A general creative answer to this question can be composed the following way:
1)Your symmetric/hermitian Matrix $H$ has a spectrum with positive and negative eigenvalues. Assume you can calculate the eigenvalue with maximum absolute value $\omega$ using power method.
2)Shift the matrix by a constant $\lambda$ to target the part of the spectrum that you are interested $H-\lambda I$. In case you are interested in the smallest magnitude eigenvalue $\lambda = 0$.
3)Square your matrix $H'= (H-\lambda I)^2$. This will make your matrix positive definite.
4)Now the desired eigenvalue will be as close to zero, while the change in the largest magnitude eigenvalue can be computed trivially. You can also use the fact that the matrix spectrum will be bounded by the Hilbert-Schmidt norm and avoid step 1.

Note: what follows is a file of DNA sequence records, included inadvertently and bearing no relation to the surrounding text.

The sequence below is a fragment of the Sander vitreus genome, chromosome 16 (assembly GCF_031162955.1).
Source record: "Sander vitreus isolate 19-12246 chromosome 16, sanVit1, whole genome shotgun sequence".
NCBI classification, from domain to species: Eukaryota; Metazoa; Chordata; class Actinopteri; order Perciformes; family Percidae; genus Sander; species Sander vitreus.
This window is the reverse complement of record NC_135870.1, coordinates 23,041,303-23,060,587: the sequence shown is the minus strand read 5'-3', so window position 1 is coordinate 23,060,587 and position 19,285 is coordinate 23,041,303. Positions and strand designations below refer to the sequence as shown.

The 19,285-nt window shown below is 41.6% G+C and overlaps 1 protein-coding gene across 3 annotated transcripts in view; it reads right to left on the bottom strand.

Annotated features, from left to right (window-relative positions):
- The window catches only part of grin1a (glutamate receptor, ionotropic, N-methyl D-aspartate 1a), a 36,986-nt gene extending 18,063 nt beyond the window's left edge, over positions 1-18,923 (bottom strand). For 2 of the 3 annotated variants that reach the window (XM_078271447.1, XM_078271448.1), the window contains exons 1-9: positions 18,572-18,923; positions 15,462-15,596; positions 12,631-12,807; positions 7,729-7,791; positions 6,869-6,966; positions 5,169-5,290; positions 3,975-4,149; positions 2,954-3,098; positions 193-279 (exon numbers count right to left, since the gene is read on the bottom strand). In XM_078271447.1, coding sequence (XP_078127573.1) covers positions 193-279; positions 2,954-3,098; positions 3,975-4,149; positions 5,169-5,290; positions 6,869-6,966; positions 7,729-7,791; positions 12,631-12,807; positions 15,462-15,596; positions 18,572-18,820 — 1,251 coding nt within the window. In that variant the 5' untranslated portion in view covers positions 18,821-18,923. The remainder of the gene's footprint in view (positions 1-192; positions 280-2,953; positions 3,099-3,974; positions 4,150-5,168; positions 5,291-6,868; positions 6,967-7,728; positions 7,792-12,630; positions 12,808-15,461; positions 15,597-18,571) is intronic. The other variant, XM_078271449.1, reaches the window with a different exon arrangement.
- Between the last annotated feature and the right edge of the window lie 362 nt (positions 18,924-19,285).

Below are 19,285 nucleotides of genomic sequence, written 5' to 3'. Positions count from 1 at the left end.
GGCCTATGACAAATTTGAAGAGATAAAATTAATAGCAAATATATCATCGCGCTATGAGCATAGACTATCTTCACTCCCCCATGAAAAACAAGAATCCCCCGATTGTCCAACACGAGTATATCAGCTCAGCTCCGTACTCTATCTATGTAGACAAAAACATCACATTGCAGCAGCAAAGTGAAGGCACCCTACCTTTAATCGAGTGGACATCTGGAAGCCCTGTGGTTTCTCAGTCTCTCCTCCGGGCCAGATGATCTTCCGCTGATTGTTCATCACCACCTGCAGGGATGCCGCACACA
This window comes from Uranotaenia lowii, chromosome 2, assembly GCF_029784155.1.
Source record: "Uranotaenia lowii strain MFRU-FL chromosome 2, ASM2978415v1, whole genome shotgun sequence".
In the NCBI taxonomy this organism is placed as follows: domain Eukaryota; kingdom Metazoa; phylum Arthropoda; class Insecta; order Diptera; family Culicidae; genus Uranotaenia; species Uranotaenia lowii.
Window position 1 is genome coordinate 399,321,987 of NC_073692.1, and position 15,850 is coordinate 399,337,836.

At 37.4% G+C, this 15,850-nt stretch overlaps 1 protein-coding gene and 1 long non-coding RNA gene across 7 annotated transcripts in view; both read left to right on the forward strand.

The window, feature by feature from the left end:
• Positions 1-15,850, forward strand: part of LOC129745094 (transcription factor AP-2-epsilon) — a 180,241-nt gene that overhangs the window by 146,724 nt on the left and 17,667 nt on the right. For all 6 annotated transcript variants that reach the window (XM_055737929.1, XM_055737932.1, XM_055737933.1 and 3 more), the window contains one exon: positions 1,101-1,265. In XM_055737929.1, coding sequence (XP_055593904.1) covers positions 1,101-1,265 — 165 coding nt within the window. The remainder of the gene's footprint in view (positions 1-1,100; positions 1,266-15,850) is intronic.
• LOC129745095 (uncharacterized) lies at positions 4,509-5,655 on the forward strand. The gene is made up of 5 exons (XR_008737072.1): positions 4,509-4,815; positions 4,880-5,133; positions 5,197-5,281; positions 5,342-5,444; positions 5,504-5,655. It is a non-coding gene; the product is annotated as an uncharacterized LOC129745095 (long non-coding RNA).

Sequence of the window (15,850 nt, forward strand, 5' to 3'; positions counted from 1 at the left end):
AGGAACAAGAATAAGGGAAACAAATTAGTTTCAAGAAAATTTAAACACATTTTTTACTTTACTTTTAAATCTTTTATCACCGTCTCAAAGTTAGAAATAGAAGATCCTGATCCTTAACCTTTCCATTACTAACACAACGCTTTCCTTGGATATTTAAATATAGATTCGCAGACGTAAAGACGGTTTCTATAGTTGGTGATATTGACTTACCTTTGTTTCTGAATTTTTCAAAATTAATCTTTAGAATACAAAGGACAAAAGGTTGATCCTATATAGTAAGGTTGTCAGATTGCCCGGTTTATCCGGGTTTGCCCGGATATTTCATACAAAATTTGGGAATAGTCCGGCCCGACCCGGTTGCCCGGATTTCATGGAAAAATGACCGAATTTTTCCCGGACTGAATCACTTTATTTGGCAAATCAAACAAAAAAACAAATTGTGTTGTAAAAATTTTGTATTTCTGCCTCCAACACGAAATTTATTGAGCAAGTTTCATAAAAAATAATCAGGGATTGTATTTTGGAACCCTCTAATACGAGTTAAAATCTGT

5)Shift by the maximum eigenvalue/bound $H'=H'- max(spec(H'))I$. Now you will have a negative-definite matrix with the targeted eigenvalue $x'$ having the highest magnitude which you can compute using power-method.
6)Solve for the variable $x$: $x'=(x-\lambda)^2+max(spec(H'))$ You don't have the information of whether your initial eigenvalue was positive or negative but this can be found by multiplying the original matrix to the eigenvector.
In case you have a Hermitian matrix you have to use the inner product defined for complex Hilbert spaces.